American Anchor for Iran’s PressTV Still Jailed Without Charge

by | Jan 19, 2019


It took a solid week after her detention in St. Louis, but Marzieh Hashemi, an anchor for Iran’s PressTV and an American citizen, has finally gotten into a courtroom, and learned that she is neither being accused of any crimes nor is she facing any charges. That said, they’re not expecting to let her go any time soon.

Hashemi is being held as a witness for a grand jury. Federal law technically allows such detention if a judge is convinced the person might not testify willingly, though legal experts have noted this is a tactic that has faced little legal challenge in the past, and might not stand up to a serious case. Hashemi does not finally have an attorney.

The law that allows for these detentions is meant to be very limited in use, and very temporary, with the detainee supposed to be released immediately after they are deposed. It is unclear, however, when they actually intend to depose Ms. Hashemi, and the early impression is that the detention may take some time.

The court order on her detention is not revealing what she is being sought to testify upon, either. Reuters, however, quoted a US government source who claimed that the grand jury is investigating PressTV itself over charges that the station engages in “propaganda” and should be forced to register as an agent of a foreign government.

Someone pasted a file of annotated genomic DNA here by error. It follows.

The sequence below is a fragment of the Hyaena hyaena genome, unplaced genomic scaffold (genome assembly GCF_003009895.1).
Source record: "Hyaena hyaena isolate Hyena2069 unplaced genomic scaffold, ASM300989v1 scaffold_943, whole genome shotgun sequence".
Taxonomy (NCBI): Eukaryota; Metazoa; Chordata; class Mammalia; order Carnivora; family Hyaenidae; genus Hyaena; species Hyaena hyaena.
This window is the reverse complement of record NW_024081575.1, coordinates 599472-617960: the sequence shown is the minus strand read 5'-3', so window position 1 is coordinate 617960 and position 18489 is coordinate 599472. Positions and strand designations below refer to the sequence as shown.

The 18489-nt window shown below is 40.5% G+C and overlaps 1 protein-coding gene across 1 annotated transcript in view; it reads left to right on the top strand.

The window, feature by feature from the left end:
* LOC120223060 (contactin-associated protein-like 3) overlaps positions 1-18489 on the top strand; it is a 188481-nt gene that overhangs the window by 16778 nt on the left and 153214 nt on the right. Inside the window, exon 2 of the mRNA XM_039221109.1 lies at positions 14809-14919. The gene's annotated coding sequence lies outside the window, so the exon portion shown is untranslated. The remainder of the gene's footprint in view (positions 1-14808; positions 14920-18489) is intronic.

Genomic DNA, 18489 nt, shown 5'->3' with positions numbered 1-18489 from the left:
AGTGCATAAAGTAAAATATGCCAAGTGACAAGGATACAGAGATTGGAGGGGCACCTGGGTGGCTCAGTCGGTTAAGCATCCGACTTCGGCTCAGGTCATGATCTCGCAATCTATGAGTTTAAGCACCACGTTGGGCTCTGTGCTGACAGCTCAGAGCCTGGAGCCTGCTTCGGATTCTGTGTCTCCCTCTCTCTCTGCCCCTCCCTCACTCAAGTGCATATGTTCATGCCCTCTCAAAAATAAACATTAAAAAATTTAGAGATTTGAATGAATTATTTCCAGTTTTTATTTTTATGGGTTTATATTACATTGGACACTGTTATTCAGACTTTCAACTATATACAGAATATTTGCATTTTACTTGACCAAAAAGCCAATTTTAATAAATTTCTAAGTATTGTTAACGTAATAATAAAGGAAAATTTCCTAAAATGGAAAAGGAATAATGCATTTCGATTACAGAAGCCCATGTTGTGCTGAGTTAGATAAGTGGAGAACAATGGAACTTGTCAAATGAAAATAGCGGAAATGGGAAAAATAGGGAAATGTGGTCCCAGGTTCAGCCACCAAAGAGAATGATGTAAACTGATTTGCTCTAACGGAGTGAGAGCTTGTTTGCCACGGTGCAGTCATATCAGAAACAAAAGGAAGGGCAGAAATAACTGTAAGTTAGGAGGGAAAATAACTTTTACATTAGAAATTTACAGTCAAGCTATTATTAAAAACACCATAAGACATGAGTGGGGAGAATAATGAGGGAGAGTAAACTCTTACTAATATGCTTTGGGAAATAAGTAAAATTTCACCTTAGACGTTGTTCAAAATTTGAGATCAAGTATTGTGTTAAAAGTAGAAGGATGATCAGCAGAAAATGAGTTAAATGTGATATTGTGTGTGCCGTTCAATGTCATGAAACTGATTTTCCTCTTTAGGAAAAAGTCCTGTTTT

Under President Trump, the Justice Department has been keen to go after foreign media it views as unfriendly with this tactic. In late 2017, they forced Russia’s RT to register as a foreign agent. The administration was keen at the time to emphasize its hostility toward Russia, and now with the focus on Iran, it seems PressTV is facing the same tactic, with the detention of an American citizen involved with the channel just the latest escalation.

Press organizations have shown some criticism for the US detention of Hashemi, although many of them seem to feel the need to include a caveat that Iran has also detained journalists at times. This seems neither here nor there with regard to the Hashemi case, however, as the US Constitution nominally guarantees freedom of the press, and the detention of any journalist by the US government, particularly an open-ended detention without charges, is a troubling precedent that stands on its own.

Reprinted with permission from